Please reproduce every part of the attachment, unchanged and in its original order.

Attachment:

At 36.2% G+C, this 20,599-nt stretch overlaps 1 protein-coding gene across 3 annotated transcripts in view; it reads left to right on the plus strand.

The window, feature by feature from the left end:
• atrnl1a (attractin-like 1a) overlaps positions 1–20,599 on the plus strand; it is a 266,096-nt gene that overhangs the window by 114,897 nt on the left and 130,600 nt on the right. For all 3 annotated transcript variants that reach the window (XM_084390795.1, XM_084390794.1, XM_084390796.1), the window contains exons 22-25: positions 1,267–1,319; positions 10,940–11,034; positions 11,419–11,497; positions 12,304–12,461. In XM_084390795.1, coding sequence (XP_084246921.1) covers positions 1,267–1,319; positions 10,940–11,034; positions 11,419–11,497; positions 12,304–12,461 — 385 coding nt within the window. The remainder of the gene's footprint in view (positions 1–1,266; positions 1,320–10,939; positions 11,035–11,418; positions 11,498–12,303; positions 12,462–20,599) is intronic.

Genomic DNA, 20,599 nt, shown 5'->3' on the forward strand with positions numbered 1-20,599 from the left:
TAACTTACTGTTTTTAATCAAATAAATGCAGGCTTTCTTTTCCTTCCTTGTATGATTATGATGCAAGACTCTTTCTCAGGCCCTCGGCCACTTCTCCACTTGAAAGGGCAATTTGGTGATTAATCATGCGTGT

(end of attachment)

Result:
At 36.2% G+C, this 20,599-nt stretch overlaps 1 protein-coding gene across 3 annotated transcripts in view; it reads left to right on the plus strand.

The window, feature by feature from the left end:
• atrnl1a (attractin-like 1a) overlaps positions 1–20,599 on the plus strand; it is a 266,096-nt gene that overhangs the window by 114,897 nt on the left and 130,600 nt on the right. For all 3 annotated transcript variants that reach the window (XM_084390795.1, XM_084390794.1, XM_084390796.1), the window contains exons 22-25: positions 1,267–1,319; positions 10,940–11,034; positions 11,419–11,497; positions 12,304–12,461. In XM_084390795.1, coding sequence (XP_084246921.1) covers positions 1,267–1,319; positions 10,940–11,034; positions 11,419–11,497; positions 12,304–12,461 — 385 coding nt within the window. The remainder of the gene's footprint in view (positions 1–1,266; positions 1,320–10,939; positions 11,035–11,418; positions 11,498–12,303; positions 12,462–20,599) is intronic.

Genomic DNA, 20,599 nt, shown 5'->3' on the forward strand with positions numbered 1-20,599 from the left:
TAACTTACTGTTTTTAATCAAATAAATGCAGGCTTTCTTTTCCTTCCTTGTATGATTATGATGCAAGACTCTTTCTCAGGCCCTCGGCCACTTCTCCACTTGAAAGGGCAATTTGGTGATTAATCATGCGTGT